The U.S. Department of Education refers every eligible defaulted debt to one of 22 private collection agencies. Despite the history of consumer abuses by the collection industry, the United States government hires collectors not only to collect money, but also to communicate with borrowers about options to address student loan debt and to help borrowers resolve their debt.
There is inherent conflict in these dual responsibilities. Communicating with borrowers about options and helping them resolve their student loan debts is simply not the primary mission of collection agencies. Debt collectors are not adequately trained to understand and administer the complex borrower rights available under the Higher Education Act. To compound the problem, the government has turned a blind eye to borrower complaints and known abuses by debt collection agencies.
Although the government must balance the need to collect student loans with the need to assist borrowers, the current system heavily favors high pressure collection and debt collector profits to the detriment of financially distressed borrowers seeking the help they so desperately need.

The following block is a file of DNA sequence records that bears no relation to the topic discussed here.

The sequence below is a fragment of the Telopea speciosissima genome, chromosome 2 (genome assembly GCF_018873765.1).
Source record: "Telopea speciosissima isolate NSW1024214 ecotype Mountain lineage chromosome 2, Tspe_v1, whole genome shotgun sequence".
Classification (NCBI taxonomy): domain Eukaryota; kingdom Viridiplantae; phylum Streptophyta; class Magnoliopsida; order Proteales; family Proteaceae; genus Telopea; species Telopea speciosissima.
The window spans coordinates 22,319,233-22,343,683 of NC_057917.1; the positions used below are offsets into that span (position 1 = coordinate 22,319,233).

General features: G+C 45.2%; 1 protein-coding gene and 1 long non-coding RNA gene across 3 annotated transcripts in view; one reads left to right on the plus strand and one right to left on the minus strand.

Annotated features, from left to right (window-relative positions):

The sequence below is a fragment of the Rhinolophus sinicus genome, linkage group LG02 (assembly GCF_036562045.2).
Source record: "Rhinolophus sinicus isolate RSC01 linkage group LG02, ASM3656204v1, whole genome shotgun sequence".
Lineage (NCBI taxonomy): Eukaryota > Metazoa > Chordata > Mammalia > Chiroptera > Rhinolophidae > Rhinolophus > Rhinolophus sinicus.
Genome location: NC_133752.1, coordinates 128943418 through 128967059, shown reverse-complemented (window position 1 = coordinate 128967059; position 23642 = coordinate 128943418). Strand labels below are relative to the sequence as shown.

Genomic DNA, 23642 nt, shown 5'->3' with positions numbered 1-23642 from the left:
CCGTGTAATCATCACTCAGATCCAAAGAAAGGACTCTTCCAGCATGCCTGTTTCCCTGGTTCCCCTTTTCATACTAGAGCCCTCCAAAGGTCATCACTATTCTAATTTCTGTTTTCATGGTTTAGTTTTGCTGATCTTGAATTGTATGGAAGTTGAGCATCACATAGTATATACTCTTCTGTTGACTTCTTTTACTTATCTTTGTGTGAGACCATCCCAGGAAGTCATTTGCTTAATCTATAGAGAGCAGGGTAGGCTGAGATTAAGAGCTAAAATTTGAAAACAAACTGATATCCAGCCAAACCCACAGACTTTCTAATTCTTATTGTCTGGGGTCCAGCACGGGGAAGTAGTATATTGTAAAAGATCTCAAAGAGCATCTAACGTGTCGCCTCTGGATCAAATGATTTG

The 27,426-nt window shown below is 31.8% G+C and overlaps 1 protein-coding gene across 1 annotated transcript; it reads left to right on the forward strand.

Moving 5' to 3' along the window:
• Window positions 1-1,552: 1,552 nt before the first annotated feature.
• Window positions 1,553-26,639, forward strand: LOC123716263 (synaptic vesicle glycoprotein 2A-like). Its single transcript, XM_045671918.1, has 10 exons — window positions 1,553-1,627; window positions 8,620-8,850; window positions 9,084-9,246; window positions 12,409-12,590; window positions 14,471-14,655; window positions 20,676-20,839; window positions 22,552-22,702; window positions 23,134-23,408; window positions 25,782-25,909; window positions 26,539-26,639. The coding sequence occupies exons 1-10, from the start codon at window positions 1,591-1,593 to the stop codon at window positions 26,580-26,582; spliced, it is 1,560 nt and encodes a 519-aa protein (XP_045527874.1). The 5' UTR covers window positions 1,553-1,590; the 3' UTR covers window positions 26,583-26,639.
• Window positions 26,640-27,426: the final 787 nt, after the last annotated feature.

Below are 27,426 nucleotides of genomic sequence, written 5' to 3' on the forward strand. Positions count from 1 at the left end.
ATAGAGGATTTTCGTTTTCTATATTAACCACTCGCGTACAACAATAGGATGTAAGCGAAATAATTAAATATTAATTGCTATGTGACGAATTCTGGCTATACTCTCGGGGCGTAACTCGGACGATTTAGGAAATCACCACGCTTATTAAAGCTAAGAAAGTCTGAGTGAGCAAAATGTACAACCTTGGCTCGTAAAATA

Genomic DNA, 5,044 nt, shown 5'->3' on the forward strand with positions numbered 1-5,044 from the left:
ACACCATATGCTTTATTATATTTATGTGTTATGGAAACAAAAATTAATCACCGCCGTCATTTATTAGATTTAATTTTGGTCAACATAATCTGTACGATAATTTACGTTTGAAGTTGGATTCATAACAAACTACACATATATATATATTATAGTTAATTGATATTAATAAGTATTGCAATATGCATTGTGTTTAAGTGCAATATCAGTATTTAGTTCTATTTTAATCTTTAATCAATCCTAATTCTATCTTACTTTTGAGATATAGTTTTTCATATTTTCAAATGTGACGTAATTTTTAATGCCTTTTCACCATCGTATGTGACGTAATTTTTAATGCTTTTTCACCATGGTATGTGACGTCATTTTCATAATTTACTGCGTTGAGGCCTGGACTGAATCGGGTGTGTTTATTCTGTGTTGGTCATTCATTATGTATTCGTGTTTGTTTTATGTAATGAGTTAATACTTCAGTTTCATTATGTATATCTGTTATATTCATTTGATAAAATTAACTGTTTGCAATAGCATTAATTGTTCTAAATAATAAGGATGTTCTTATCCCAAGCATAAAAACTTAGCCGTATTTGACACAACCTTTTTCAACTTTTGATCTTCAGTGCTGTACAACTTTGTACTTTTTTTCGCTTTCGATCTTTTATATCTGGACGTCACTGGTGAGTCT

This report focuses on the government’s private debt collector program, first describing how the current system works and what it costs. Next, the report details the incentive compensation system and how this system leads to abuses by private collection agencies. It then compares the Department of Education’s evaluation of its private collection agencies with complaints to the Federal Trade Commission and the Better Business Bureau. Finally, the report explains how the structure of Federal Student Aid (FSA) enables widespread violations of consumer protection laws and prevents borrowers from accessing their rights. The report concludes with recommendations for reform.